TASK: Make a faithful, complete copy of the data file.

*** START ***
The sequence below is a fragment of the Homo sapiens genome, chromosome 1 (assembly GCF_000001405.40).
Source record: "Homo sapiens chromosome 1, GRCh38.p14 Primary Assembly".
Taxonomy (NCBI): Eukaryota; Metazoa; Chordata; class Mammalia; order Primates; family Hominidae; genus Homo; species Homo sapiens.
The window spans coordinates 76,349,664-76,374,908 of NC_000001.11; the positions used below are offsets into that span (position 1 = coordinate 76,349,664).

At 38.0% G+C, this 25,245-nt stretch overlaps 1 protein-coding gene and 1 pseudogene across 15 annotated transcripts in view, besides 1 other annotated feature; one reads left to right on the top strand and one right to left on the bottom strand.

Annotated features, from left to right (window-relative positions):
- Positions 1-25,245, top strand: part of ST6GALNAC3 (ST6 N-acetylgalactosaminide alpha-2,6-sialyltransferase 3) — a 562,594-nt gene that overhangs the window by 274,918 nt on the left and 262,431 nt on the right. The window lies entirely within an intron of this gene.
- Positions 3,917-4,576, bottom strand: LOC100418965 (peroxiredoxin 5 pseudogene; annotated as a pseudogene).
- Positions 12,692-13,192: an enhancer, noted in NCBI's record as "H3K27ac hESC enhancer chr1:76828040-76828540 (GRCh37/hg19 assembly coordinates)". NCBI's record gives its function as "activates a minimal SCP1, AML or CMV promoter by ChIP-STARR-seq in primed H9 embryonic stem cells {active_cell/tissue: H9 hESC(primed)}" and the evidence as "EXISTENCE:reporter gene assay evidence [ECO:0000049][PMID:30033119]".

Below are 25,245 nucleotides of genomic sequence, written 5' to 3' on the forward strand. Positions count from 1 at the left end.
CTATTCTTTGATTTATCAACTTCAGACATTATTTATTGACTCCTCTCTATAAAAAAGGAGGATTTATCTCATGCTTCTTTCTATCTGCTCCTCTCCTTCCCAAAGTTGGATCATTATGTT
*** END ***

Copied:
The sequence below is a fragment of the Homo sapiens genome, chromosome 1 (assembly GCF_000001405.40).
Source record: "Homo sapiens chromosome 1, GRCh38.p14 Primary Assembly".
Taxonomy (NCBI): Eukaryota; Metazoa; Chordata; class Mammalia; order Primates; family Hominidae; genus Homo; species Homo sapiens.
The window spans coordinates 76,349,664-76,374,908 of NC_000001.11; the positions used below are offsets into that span (position 1 = coordinate 76,349,664).

At 38.0% G+C, this 25,245-nt stretch overlaps 1 protein-coding gene and 1 pseudogene across 15 annotated transcripts in view, besides 1 other annotated feature; one reads left to right on the top strand and one right to left on the bottom strand.

Annotated features, from left to right (window-relative positions):
- Positions 1-25,245, top strand: part of ST6GALNAC3 (ST6 N-acetylgalactosaminide alpha-2,6-sialyltransferase 3) — a 562,594-nt gene that overhangs the window by 274,918 nt on the left and 262,431 nt on the right. The window lies entirely within an intron of this gene.
- Positions 3,917-4,576, bottom strand: LOC100418965 (peroxiredoxin 5 pseudogene; annotated as a pseudogene).
- Positions 12,692-13,192: an enhancer, noted in NCBI's record as "H3K27ac hESC enhancer chr1:76828040-76828540 (GRCh37/hg19 assembly coordinates)". NCBI's record gives its function as "activates a minimal SCP1, AML or CMV promoter by ChIP-STARR-seq in primed H9 embryonic stem cells {active_cell/tissue: H9 hESC(primed)}" and the evidence as "EXISTENCE:reporter gene assay evidence [ECO:0000049][PMID:30033119]".

Below are 25,245 nucleotides of genomic sequence, written 5' to 3' on the forward strand. Positions count from 1 at the left end.
CTATTCTTTGATTTATCAACTTCAGACATTATTTATTGACTCCTCTCTATAAAAAAGGAGGATTTATCTCATGCTTCTTTCTATCTGCTCCTCTCCTTCCCAAAGTTGGATCATTATGTT